Skip to: Content
Skip to: Site Navigation
Skip to: Search


The Simple Dollar

Is sneaking food into a movie theater ethical?

Movie theater concessions are expensive. On the other hand, when you buy a ticket, you are agreeing to the vendor's rules, which include no outside food. Movie theater food ethics are addressed in question 8 of this week's mailbag.

By Guest blogger / August 3, 2012

Moviegoers wait in line before seeing "The Twilight Saga: New Moon" at the AMC movie theater at the Westfield Century City shopping mall in Los Angeles in this 2009 file photo. Hamm argues that sneaking food into a movie theater is unethical, even though concession prices are outrageous.

Matt Sayles/AP/File

Enlarge

What’s inside? Here are the questions answered in today’s reader mailbag, boiled down to five word summaries. Click on the number to jump straight down to the question.
 1. Reasonable family grocery budget
 2. Community festivals
 3. Investing inheritance
 4. The overzealous winner
 5. Choosing between jobs
 6. Money and pride
 7. Salted butter for homemade bread?
 8. Sneaking food into theatres
 9. Moving, with or without car
 10. Record keeping for exercise

Skip to next paragraph

The Simple Dollar is a blog for those of us who need both cents and sense: people fighting debt and bad spending habits while building a financially secure future and still affording a latte or two. Our busy lives are crazy enough without having to compare five hundred mutual funds – we just want simple ways to manage our finances and save a little money.

Recent posts

I have the “joy” of living in a swing state in the 2012 presidential election, which means that we’re already getting political flyers and phone calls related to the presidential election. The congressional district we live in also seems to be one that both major political parties have identified as a target.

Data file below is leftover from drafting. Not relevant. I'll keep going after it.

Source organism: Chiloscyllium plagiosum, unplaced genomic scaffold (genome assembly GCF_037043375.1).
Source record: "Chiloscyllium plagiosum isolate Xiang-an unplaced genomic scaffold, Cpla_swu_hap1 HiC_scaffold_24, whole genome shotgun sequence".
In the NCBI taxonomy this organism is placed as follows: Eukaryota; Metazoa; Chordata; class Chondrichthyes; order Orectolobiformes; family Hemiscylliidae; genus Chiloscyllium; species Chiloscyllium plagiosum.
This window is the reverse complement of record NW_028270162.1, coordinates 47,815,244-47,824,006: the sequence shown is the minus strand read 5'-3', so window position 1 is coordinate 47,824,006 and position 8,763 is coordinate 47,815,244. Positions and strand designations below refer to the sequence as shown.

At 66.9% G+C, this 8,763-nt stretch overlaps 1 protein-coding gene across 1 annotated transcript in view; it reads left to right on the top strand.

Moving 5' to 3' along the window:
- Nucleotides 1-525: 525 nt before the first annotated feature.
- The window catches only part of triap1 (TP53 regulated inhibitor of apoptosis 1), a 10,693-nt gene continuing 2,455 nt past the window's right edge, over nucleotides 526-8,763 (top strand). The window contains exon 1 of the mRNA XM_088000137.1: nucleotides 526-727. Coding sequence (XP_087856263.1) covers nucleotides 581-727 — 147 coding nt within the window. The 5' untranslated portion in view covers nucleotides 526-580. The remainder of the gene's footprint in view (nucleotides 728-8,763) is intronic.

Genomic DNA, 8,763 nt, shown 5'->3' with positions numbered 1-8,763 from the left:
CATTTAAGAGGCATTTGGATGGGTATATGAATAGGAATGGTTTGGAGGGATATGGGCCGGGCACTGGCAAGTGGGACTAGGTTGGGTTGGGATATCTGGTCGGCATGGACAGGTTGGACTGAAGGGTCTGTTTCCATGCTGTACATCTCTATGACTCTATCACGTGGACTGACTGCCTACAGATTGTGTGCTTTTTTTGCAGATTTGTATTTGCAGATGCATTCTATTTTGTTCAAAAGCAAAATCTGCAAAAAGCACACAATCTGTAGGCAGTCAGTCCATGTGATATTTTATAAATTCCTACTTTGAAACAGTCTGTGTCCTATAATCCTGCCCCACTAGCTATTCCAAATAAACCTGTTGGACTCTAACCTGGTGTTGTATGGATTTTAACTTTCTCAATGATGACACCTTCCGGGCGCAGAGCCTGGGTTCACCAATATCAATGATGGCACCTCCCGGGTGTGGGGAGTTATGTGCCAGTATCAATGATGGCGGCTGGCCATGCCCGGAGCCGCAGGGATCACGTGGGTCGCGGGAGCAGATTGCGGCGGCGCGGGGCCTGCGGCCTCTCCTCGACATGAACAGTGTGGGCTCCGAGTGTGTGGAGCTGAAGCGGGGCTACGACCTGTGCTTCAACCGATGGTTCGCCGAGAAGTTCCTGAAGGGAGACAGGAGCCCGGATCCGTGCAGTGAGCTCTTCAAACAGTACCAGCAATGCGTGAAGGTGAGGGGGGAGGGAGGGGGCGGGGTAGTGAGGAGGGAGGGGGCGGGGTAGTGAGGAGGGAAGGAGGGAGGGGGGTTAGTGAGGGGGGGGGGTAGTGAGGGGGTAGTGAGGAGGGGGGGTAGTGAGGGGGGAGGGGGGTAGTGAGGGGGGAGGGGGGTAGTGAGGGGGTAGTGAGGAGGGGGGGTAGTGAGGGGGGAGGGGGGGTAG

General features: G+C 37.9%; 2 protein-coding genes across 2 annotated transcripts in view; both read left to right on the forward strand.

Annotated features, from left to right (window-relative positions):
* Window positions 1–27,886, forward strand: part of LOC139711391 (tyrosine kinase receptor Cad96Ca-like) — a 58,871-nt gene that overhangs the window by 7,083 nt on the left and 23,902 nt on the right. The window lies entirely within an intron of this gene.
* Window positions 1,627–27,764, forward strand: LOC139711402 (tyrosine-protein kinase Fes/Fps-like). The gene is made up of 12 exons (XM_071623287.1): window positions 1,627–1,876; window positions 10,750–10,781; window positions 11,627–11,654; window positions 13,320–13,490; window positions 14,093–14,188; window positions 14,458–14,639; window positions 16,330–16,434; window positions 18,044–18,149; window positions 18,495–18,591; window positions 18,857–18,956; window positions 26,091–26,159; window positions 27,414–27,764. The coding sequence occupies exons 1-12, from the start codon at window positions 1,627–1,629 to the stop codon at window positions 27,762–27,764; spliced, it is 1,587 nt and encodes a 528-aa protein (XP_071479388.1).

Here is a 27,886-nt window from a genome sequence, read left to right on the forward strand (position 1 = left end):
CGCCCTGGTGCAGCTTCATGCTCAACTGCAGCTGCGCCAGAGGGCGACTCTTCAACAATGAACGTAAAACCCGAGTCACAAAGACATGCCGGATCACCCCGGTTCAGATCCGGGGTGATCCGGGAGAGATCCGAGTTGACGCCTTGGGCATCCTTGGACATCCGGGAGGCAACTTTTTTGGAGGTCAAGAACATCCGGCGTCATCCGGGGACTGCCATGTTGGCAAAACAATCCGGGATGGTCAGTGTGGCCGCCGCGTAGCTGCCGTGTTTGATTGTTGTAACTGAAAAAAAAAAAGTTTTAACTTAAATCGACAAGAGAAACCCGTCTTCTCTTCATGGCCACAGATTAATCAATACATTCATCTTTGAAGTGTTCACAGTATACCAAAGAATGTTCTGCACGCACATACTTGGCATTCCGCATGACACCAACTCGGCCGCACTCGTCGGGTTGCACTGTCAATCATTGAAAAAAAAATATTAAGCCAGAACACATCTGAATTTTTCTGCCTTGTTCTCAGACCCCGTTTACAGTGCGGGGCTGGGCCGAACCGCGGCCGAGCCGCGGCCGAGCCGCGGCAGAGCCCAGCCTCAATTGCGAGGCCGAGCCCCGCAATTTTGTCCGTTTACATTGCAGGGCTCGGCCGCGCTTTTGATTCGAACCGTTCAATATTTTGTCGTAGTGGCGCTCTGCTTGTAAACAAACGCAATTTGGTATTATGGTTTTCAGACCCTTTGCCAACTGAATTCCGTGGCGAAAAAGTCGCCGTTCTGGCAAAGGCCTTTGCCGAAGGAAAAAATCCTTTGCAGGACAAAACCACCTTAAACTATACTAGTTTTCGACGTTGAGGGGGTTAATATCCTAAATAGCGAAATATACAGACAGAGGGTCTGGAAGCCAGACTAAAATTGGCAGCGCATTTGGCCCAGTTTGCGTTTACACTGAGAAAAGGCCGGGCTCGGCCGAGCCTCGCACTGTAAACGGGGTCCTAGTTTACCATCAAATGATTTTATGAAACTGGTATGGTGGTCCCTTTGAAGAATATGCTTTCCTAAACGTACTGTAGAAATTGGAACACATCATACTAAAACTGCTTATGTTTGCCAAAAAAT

In the last few months, I’ve seen political ads and promotions of all kinds. Whenever I hear one that tells me how bad of a person a particular candidate is, I usually end up liking that person more because I know I’m not hearing the full story and I also know some political hack is out there trying to do a hatchet job.

I know I’m not the “typical” American voter, at least not as defined by the campaigns. However, I will say that if a candidate just came out and said, “I believe in X and it is the most important issue to me. I also believe in Y and Z. Other issues are more secondary to me. If I win this election, I will fight hard for X, Y, and Z.” and didn’t bother to drag the other guy through the mud at all, I’d probably support that straight-speaking candidate even if I didn’t wholly agree with X, Y, and Z.

Hearing that one candidate may have been involved in a corporation that once did something unethical doesn’t make me want to not vote for that person, nor does hearing that another candidate may have once been friends with someone who had some radical views or did something wrong. I can certainly say I’ve got friends who have some rather radical views on certain issues (both conservative and liberal), that I have friends who have done some wrong things in the past, and that I’ve worked for organizations who have made some ethical calls I don’t wholly agree with.